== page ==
Three Cups of Tea: Can the good be saved?
Fabrications exposed in "Three Cups of Tea" by Greg Mortenson are calling into question the future of humanitarian work inspired by the book.
This story was originally covered by PRI's Here and Now. For more, listen to the audio above.
Greg Mortenson has been accused of literary fabrication in his book, "Three Cups of Tea." His nonprofit, the Central Asia Institute, stands accused of outright fraud. Author Jon Krakauer, who investigated the book, calls it "a beautiful story, and a lie."
During exposes by journalistic outfits like 60 Minutes, "there wasn't much time for the good side of Greg Mortenson," according to Alex Heard, an editor at Outside magazine who spoke with Mortenson. "I think that's going to emerge as their side is heard from a little more in the days and weeks ahead."
In the book, Mortenson described how Pakistani villagers rescued him when he wandered lost and exhausted while trying to climb a Himalayan peak. It turns out that his claim isn't entirely true. According to Heard, the author attributes the discrepancies "primarily to the publishing process -- he was working with a collaborator, a co-writer."
That excuse "doesn't really hold up ultimately," according to Heard. "That has to be seen as a fabrication the way it's presented in the book."
Mortenson also claims that he was kidnapped by the Taliban, and that may not be true either. Some of the accused kidnappers have now come forward, claiming that the episode was a lie. One of the accused is actually a research director for a think tank. "That whole episode may end up in court," according to Heard, "because the think tank man… has already threatened to sue for defamation of character."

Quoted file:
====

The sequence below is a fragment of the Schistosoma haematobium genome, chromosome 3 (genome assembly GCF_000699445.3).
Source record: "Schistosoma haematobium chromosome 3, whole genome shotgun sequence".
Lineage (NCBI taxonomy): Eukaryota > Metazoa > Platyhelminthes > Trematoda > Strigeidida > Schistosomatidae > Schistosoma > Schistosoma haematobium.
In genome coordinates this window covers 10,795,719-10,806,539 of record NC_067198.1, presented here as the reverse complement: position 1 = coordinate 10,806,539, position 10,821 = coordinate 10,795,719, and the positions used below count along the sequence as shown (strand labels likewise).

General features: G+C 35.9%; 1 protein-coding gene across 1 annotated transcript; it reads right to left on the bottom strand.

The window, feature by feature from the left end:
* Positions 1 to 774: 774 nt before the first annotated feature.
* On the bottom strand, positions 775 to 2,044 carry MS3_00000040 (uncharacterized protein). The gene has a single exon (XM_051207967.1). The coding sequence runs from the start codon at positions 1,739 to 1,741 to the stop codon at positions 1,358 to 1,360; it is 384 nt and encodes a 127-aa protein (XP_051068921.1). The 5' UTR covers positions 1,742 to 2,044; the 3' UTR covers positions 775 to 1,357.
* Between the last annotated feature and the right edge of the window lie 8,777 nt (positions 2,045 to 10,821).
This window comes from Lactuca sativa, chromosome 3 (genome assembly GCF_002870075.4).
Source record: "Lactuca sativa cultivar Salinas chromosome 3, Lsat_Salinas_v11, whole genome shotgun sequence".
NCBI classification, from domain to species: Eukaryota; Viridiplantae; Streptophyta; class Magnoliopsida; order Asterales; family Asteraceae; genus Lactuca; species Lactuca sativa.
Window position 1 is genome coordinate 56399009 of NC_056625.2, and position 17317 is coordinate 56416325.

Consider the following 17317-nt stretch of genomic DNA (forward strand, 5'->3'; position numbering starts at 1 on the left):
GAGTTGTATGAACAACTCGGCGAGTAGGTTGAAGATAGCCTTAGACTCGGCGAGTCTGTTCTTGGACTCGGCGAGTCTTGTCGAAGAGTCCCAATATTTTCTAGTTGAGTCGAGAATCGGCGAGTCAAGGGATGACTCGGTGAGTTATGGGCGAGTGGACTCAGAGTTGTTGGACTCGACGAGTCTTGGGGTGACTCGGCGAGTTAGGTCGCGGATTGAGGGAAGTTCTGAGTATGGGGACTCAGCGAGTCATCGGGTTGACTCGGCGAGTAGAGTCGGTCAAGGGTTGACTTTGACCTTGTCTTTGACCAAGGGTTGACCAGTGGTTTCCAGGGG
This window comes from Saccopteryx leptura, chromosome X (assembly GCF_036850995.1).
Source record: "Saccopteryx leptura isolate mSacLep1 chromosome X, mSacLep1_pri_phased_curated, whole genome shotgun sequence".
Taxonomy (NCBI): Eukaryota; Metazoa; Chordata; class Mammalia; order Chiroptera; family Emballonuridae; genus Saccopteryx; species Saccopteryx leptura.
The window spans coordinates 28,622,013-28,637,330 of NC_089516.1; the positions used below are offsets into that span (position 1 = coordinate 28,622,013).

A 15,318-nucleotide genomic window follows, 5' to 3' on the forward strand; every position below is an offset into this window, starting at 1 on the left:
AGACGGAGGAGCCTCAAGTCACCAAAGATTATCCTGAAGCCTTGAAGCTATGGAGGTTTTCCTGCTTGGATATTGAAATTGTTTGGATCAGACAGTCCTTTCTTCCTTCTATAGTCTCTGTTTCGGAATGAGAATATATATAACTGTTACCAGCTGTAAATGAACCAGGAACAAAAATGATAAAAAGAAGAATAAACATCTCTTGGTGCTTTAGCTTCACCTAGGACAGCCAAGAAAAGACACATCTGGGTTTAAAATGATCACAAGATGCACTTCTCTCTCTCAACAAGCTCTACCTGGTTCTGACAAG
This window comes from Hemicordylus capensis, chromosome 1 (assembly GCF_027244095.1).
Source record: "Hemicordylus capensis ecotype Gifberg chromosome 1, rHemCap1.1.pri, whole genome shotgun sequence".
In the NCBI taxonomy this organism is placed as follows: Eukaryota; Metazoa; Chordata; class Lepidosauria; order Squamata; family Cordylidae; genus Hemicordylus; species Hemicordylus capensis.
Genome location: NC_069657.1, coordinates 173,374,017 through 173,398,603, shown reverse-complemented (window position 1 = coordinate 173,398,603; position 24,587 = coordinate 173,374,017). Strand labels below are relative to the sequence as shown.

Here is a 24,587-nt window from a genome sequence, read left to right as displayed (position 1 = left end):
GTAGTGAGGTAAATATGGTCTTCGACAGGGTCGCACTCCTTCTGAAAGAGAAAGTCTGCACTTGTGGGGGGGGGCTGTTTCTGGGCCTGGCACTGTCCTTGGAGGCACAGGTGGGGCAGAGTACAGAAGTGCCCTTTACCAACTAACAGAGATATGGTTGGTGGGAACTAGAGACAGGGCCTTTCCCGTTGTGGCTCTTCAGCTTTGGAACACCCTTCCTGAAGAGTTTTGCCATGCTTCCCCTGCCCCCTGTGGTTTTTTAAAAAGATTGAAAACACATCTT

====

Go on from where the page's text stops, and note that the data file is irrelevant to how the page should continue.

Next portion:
The Central Asia Institute, a nonprofit founded by Mortenson, has also been accused of wrongdoing -- both fabricating information about how many schools it has built in Afghanistan and Pakistan, and using funds to profit Mortenson.
Heard believes that the Central Asia Institute needs to be much more clear in the coming days. "They're going to need to be really clear about how many of the schools are up and running and fully functioning," according to Heard. They also need to "draw the lines clearly between the nonprofit and [Mortenson's] own activities from which he profits."
In spite of the problems, Heard believes that the nonprofit can survive. "This is a huge and important nonprofit organization," Heard told Here and Now. And Mortenson may be able to be a big part of it. Heard says, "He still needs to be out there doing what he does, because he charms audiences and has a real ability to connect with people and raise money for what seems to be a very good cause."
The accusers should have their say, according to Heard. And then, when the facts are clear, Heard believes people have to "figure out if the exaggeration and the problems are enough that [Mortenson] should be out of the organization all together, or if there's way ahead that includes him and some reform and some apologies, and everybody just move on after that. "
Whether that is possible remains to be seen.
"Here and Now" is an essential midday news magazine for those who want the latest news and expanded conversation on today's hot-button topics: public affairs, foreign policy, science and technology, the arts and more.More "Here and Now".